Have You Heard? Azotemia in cats? No crystal ball needed (script)


In this study, researchers in the United Kingdom aimed to identify clinical predictors of azotemia development in older healthy cats.

As you know, chronic renal disease is a common condition in geriatric cats. However, by the time it is diagnosed based on elevated plasma creatinine concentrations, a large percentage of functioning kidney mass may have been lost. Researchers in the United Kingdom aimed to identify clinical predictors of azotemia development in older healthy cats. The participating cats were followed for a minimum of one year, and the urine protein-to-creatinine ratio, urine albumin-to-creatinine ratio, and NAG, a urinary enzyme, were evaluated as potential predictors for the development of azotemia.

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Cats selected for the study were over 9 years of age and thought to be healthy by their owners. Each animal was thoroughly assessed, including a complete history, physical examination, and evaluation of blood and urine samples. Systolic blood pressure measurements and a fundic examination were also used to evaluate each cat. Individuals with systemic hypertension were treated and managed throughout the study. Azotemic and hyperthyroid cats were excluded. The cats were reevaluated at six-month intervals, and, after stabilization, hypertensive cats were evaluated every two months.

Azotemia was diagnosed during the one-year period in more than 30% of the cats participating. No correlation was seen between hypertension and the development of azotemia. However, for those cats that developed azotemia during the study, there were significant increases in plasma creatinine, urea, and phosphate concentrations and decreases in urine specific gravity, body weight, and packed cell volume.

Only proteinuria was consistently associated with the development of azotemia. Interestingly, the urine protein-to-creatinine ratio proved more predictive of azotemia development than the urine albumin-to-creatinine ratio. Those cats that developed azotemia did have a lower urine specific gravity and higher plasma urea and creatinine concentrations at initial evaluation than did those that remained nonazotemic. These initial values were all within the laboratory reference ranges but were significantly different in the two groups. Urine specific gravity also decreased significantly in the cats from the beginning of the study to the development of azotemia. NAG index, one of the variables evaluated, correlated with the urine protein-to-creatinine ratio and was significantly higher in cats that became azotemic. However, it did not prove to be of any additional benefit as a predictor of azotemia.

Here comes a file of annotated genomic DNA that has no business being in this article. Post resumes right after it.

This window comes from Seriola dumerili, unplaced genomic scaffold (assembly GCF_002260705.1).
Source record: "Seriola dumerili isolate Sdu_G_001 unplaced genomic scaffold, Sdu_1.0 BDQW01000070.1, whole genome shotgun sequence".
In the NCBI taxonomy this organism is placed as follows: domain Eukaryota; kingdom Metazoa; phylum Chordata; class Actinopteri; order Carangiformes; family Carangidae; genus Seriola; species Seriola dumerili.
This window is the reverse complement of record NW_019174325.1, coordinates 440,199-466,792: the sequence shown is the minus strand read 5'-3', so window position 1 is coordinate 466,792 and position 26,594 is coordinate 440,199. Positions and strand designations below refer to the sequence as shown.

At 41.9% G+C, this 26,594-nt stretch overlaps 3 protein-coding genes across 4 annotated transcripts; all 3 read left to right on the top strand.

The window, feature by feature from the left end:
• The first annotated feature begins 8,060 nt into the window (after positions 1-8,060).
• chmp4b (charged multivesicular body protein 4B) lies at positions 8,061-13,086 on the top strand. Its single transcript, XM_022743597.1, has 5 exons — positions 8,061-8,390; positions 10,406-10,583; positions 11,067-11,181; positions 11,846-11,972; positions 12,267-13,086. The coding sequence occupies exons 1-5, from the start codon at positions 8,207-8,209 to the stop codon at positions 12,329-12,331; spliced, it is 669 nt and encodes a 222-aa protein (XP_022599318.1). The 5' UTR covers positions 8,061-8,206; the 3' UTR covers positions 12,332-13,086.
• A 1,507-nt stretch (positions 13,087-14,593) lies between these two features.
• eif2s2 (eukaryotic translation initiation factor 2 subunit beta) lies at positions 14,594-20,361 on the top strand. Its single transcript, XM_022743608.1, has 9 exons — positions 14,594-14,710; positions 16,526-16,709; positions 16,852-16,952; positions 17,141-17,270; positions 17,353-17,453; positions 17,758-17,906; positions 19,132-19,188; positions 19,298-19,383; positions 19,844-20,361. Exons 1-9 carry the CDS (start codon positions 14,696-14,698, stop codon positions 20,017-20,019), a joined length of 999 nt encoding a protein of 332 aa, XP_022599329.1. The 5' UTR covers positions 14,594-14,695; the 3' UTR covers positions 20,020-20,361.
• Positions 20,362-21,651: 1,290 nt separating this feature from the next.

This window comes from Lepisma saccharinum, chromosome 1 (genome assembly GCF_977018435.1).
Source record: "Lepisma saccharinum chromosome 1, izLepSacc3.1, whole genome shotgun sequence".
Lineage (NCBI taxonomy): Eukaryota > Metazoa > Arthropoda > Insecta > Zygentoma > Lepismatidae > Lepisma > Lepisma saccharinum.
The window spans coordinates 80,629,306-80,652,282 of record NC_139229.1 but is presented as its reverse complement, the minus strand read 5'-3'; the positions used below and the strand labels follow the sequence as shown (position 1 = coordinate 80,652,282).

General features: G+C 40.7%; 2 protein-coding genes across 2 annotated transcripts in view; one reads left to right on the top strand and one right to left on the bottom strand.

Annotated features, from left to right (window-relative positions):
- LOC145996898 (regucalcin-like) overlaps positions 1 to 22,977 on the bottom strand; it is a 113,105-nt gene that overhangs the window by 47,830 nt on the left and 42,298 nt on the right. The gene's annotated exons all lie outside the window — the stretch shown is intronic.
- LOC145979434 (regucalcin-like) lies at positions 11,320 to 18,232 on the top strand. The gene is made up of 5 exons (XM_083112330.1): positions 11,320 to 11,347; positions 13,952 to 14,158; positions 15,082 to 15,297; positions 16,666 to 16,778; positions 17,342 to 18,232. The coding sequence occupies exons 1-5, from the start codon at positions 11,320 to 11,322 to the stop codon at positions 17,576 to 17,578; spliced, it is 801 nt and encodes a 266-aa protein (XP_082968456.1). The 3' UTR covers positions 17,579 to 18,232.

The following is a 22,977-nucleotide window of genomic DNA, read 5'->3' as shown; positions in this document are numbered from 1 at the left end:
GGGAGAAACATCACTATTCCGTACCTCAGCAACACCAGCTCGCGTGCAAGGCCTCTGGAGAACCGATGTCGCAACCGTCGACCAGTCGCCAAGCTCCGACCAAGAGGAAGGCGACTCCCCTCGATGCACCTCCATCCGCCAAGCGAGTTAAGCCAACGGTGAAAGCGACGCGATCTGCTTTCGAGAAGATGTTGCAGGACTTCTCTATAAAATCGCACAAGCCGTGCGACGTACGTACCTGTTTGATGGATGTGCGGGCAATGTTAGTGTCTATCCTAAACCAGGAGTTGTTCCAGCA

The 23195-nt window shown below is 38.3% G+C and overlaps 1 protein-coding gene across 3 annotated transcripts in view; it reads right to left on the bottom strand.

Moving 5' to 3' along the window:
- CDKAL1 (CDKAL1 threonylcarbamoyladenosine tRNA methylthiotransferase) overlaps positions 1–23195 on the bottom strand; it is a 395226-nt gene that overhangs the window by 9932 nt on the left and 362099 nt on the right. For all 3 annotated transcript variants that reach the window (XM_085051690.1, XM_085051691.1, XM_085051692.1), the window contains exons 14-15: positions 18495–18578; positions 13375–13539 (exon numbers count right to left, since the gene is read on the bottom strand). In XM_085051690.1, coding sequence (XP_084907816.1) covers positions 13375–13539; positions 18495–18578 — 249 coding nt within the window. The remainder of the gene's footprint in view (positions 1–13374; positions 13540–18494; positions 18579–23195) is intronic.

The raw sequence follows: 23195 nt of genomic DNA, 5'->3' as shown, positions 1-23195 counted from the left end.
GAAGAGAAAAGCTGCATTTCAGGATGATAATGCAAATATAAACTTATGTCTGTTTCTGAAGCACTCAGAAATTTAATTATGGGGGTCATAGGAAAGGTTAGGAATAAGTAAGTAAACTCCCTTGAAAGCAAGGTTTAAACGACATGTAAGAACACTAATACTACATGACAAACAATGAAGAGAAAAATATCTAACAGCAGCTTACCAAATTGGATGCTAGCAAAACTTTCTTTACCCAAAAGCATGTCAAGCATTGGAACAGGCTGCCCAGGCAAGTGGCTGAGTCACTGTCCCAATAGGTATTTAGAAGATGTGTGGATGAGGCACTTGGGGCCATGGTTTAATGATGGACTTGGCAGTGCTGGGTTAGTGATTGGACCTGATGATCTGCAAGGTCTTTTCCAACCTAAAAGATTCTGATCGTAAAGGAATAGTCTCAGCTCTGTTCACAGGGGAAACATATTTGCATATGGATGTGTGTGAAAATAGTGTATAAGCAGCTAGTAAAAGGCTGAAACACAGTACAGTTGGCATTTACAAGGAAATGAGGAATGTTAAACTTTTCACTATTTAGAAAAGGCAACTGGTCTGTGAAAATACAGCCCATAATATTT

The researchers concluded that the urine protein-to creatinine ratio is a relatively inexpensive test that requires only a small volume of urine. Monitoring this parameter in conjunction with the plasma creatinine concentration should be part of geriatric screening programs in cats. As cats age, their risk of developing chronic renal failure increases dramatically, and identifying early renal disease may greatly improve the outcome for these patients.

Source: Jepson RE, Brodbelt D, Vallance C, et al. Evaluation of predictors of the development of azotemia in cats. J Vet Intern Med 2009;23(4):806-813.

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